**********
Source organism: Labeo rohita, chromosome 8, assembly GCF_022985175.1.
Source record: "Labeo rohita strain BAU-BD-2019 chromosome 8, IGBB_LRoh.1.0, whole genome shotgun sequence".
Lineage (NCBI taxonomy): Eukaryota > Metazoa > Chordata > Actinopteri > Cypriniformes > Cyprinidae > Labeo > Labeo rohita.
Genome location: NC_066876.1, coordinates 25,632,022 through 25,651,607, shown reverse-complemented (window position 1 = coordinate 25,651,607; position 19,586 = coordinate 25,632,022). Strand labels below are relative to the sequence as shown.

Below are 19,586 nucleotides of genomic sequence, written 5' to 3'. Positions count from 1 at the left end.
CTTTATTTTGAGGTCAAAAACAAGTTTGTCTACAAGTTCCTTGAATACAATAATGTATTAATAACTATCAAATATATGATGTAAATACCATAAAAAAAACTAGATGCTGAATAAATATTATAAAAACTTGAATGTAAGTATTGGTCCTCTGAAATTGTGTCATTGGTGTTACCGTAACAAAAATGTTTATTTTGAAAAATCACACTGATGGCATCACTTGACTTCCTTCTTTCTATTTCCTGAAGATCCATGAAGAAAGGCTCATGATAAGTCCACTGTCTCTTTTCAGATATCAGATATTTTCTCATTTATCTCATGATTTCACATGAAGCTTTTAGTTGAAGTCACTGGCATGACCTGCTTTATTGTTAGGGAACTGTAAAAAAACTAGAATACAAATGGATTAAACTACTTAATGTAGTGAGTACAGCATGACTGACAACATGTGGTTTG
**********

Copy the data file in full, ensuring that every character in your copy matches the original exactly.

Source organism: Labeo rohita, chromosome 8, assembly GCF_022985175.1.
Source record: "Labeo rohita strain BAU-BD-2019 chromosome 8, IGBB_LRoh.1.0, whole genome shotgun sequence".
Lineage (NCBI taxonomy): Eukaryota > Metazoa > Chordata > Actinopteri > Cypriniformes > Cyprinidae > Labeo > Labeo rohita.
Genome location: NC_066876.1, coordinates 25,632,022 through 25,651,607, shown reverse-complemented (window position 1 = coordinate 25,651,607; position 19,586 = coordinate 25,632,022). Strand labels below are relative to the sequence as shown.

Below are 19,586 nucleotides of genomic sequence, written 5' to 3'. Positions count from 1 at the left end.
CTTTATTTTGAGGTCAAAAACAAGTTTGTCTACAAGTTCCTTGAATACAATAATGTATTAATAACTATCAAATATATGATGTAAATACCATAAAAAAAACTAGATGCTGAATAAATATTATAAAAACTTGAATGTAAGTATTGGTCCTCTGAAATTGTGTCATTGGTGTTACCGTAACAAAAATGTTTATTTTGAAAAATCACACTGATGGCATCACTTGACTTCCTTCTTTCTATTTCCTGAAGATCCATGAAGAAAGGCTCATGATAAGTCCACTGTCTCTTTTCAGATATCAGATATTTTCTCATTTATCTCATGATTTCACATGAAGCTTTTAGTTGAAGTCACTGGCATGACCTGCTTTATTGTTAGGGAACTGTAAAAAAACTAGAATACAAATGGATTAAACTACTTAATGTAGTGAGTACAGCATGACTGACAACATGTGGTTTG